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The celebrated American storyteller visited Granada's medieval Moorish palace, the Alhambra, in 1828. He set up shop to mine the location for material, producing this hybrid of travelogue and legend. In addition to his impressions of Spain, Irving treats the reader to fantastic stories of imprisoned princes, ghosts, genies, and even a headless horse.

Tom Chesshyre

... one of the best ways to get to know a country is to take yourself to the less touristy, less obvious destinations. And let's face it: things don't get much less touristy than Slough... As staff travel writer on "The Times" since 1997, Tom Chesshyre had visited over 80 countries on assignment, and wondered: what is left to be discovered? He realised that the answer might be very close to home. In a mad adventure that took him from Hull to Hell (actually a rather nice holiday location in the Isles of Scilly), Tom visited secret spots of Unsung Britain in search of the least likely holiday destinations.

Sarah Turnbull

In the bestselling tradition of Frances Mayes' Under the Tuscan Sun, Chris Stewart's A Parrot in the Pepper Tree or Peter Mayle, but without the pile of stones! A funny, perceptive and poignant memoir of one woman's personal journey to Paris, and of the life that she makes there as a woman straight from Australia. A true story of a fish out of water in the most magical city in the world. A spectacular example of culture clash and a happy ending.


Fourteen years after fleeing Kenya with her baby daughter, Corinne returned in the summer of 2004 to meet Lketinga and his family again in their village, Barsaloi. Nervous as she was, and uncertain as to how he would react on seeing her again, she found to her relief that she was welcomed unreservedly by all those who remembered her - by Lketinga, who still thought of her as his 'wife number one', by his brother, James, now a schoolteacher and especially by Lketinga's mother, who had looked after Corinne with such care all those years before. Corinne Hofmann revisits an area of a country which she cares about passionately, describing in her immensely readable style the changes she saw after her time away, and once again bringing to life the atmosphere and characters in the Masai village
Ian Baker

A pilgrimage, as much as an exploration, this is a brilliant, magically written account of a journey that is physical and spiritual. "The Heart of the World" is the story of the most captivating story of exploration of recent memory, an extraordinary journey into one of the most inaccessible places on earth, a mediation on our place in nature and a pilgrimage into the Tibetan Buddhist faith. Ian Baker travels into the Tsangpo gorge, the world's deepest and impenetrable chasm, searching for a mythical waterfall that ancient Tibetan tradition believes to the gateway to a mystical paradise, Shangri-La.;The heart of the Tsangpo gorge was fully explored only recently by Ian Baker, after years of interviewing lamas, deciphering obscure Buddhist texts and making pilgrimages to the gorge. He descended into the gorge and made international news by finding a 108-foot-high waterfall.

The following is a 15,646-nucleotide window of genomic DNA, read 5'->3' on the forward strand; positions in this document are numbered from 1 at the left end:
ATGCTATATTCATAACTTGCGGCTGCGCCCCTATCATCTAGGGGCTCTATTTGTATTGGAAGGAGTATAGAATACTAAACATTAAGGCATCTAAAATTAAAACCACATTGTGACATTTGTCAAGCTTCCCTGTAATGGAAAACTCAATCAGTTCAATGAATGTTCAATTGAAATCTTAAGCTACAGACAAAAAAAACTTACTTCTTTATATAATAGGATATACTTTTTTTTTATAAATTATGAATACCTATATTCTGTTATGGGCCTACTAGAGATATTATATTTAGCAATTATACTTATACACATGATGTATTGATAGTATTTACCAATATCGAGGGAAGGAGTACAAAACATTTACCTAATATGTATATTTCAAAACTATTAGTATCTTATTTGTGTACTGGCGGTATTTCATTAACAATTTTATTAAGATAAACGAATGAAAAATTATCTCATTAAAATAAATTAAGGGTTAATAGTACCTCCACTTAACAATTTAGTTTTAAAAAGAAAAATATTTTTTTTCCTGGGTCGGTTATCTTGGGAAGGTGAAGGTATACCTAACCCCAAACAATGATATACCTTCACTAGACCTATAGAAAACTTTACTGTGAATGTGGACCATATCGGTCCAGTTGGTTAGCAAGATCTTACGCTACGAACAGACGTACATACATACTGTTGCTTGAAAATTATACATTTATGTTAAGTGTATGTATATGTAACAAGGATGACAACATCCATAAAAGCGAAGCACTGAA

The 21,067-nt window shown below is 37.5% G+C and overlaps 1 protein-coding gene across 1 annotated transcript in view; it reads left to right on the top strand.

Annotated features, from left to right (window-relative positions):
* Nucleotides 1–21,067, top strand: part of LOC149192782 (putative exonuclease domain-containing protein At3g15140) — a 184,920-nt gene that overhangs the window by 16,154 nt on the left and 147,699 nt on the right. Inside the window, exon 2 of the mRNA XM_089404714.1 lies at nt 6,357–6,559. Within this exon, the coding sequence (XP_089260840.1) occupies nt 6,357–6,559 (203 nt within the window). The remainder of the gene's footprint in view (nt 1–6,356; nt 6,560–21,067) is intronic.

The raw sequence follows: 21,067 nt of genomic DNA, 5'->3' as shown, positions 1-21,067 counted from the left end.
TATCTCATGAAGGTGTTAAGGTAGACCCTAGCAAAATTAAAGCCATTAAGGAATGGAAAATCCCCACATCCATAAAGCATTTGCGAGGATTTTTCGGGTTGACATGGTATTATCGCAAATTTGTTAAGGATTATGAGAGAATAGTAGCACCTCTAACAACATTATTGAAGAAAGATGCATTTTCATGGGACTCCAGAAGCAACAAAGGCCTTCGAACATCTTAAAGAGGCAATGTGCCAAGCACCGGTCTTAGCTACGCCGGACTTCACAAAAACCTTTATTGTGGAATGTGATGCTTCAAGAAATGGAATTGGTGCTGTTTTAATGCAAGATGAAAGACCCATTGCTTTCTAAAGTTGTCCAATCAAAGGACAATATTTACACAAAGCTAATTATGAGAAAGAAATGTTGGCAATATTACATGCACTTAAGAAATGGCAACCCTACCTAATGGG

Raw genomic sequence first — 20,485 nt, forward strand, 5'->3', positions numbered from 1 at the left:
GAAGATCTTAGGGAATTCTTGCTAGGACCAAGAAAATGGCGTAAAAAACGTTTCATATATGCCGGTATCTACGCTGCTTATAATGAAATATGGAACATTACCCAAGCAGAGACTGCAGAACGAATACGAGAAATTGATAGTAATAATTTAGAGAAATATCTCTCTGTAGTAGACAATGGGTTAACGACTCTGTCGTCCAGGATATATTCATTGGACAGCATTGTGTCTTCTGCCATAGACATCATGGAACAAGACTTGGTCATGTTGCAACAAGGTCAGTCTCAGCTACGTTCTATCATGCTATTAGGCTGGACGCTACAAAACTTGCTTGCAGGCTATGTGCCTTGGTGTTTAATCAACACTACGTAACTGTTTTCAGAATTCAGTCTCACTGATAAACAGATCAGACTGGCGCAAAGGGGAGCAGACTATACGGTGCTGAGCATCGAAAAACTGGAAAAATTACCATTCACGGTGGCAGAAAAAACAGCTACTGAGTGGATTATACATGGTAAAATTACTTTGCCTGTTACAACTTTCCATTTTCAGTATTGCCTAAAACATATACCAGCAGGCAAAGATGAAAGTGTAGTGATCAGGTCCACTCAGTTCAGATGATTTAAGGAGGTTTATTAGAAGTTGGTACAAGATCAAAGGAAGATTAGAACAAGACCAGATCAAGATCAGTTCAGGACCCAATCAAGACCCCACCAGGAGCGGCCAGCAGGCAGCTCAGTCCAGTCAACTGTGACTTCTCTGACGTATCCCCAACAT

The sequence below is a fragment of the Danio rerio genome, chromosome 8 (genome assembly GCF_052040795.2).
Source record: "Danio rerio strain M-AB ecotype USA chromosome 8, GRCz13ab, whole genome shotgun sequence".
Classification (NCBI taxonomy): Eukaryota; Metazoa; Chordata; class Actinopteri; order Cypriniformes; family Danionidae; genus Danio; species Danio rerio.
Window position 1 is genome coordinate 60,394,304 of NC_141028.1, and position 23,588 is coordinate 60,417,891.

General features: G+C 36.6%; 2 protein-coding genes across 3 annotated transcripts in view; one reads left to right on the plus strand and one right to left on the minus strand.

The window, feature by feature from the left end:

Ilija Trojanow

In 2003, Ilija Trojanow traveled from Mumbai to Mecca. His travelogue, in the tradition of the rihla, one of the oldest genres of classical Arabic literature, describes the Hajj, the pilgrimage to the holy sites of Islam, through the eyes of a Westerner, but with the heart of a Muslim. "From the very first moment they realize that the Hajj (the pilgrimage to Mecca) is among the duties of each and every Muslim, the faithful long to go." So one January morning Trojanow, with the help of his friends donned the ihram, the traditional garb of the pilgrim, and boarded a plane in Mumbai to fly to Dhiba. He joined hundreds of thousands of Muslims, who go each year on the Hajj, the greatest demonstration of the Muslim faith. A few hours later he arrived in Mecca, and just three weeks later he was back in India. In those three short weeks he experienced a tradition dating back over one thousand years and completed a personal pilgrimage. This is his account; personal and yet enlightening for the interested that are barred as a non-Muslim from the holy sites of Islam.
Ilija Trojanov was born in Bulgaria in 1965. After fleeing his homeland via Yugoslavia and Italy, he was granted political asylum in Germany. He spent ten years in Kenya and five years in Mumbai, before moving to Capetown in 2003. He is a writer who sees himself as a traveler between worlds, journeying on a quest that leads him through different cultures and religions.
Michael Sadler

Love in deepest France ...After the romantic encounter in the Loire Valley bathroom at the end of AN ENGLISHMAN A LA CAMPAGNE Sadler dumps the University of Swindon and returns to France intent on winning the heart of Lou Charpin, his belle francaise. Easier said than done. Unsure of his credentials he decides to woo her family at the same time ...playing Scrabble with the fiesty, Craven A-smoking grandmother; lending his farmhouse to his future chaud lapin (hot rabbit?) of a brother-in-law; explaining King Lear to an adolescent more intent on sowing birdseed in his window boxes; surviving a Greek Tragedy-style family Christmas, at which he foolishly translates jokes from crackers, and - le comble de l'arrogance - weening Lou Charpin away from her French copain, a plutocratic optician who is less than appreciative of rivalry from the barbaric north ...How do you love a la francaise? Are they better at it than us? That is the question.
Michelle De Kretser (Editor)

This collection of stories from 22 authors from around the world concerns travel romances.
A tourist in Peru falls for her handsome guide; a writer explores the ambiguities of his relationship with a Japanese woman; and a beautiful Italian on a train proposes marriage